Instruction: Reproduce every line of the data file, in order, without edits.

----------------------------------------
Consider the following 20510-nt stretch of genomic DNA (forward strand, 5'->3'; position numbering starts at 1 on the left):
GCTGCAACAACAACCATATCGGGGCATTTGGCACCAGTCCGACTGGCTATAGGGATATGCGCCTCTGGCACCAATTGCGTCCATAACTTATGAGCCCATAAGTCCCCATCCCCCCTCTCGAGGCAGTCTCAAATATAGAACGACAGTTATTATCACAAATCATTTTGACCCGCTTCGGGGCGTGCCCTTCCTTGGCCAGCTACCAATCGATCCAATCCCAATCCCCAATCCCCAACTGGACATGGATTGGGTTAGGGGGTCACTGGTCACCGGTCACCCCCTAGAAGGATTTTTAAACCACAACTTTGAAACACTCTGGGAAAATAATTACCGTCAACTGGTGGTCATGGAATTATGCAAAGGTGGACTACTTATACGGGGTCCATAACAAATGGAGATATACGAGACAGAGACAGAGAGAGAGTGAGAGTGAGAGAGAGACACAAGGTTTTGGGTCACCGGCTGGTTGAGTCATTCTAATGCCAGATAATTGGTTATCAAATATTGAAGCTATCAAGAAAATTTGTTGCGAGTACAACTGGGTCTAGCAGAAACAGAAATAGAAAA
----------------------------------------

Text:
Consider the following 20510-nt stretch of genomic DNA (forward strand, 5'->3'; position numbering starts at 1 on the left):
GCTGCAACAACAACCATATCGGGGCATTTGGCACCAGTCCGACTGGCTATAGGGATATGCGCCTCTGGCACCAATTGCGTCCATAACTTATGAGCCCATAAGTCCCCATCCCCCCTCTCGAGGCAGTCTCAAATATAGAACGACAGTTATTATCACAAATCATTTTGACCCGCTTCGGGGCGTGCCCTTCCTTGGCCAGCTACCAATCGATCCAATCCCAATCCCCAATCCCCAACTGGACATGGATTGGGTTAGGGGGTCACTGGTCACCGGTCACCCCCTAGAAGGATTTTTAAACCACAACTTTGAAACACTCTGGGAAAATAATTACCGTCAACTGGTGGTCATGGAATTATGCAAAGGTGGACTACTTATACGGGGTCCATAACAAATGGAGATATACGAGACAGAGACAGAGAGAGAGTGAGAGTGAGAGAGAGACACAAGGTTTTGGGTCACCGGCTGGTTGAGTCATTCTAATGCCAGATAATTGGTTATCAAATATTGAAGCTATCAAGAAAATTTGTTGCGAGTACAACTGGGTCTAGCAGAAACAGAAATAGAAAA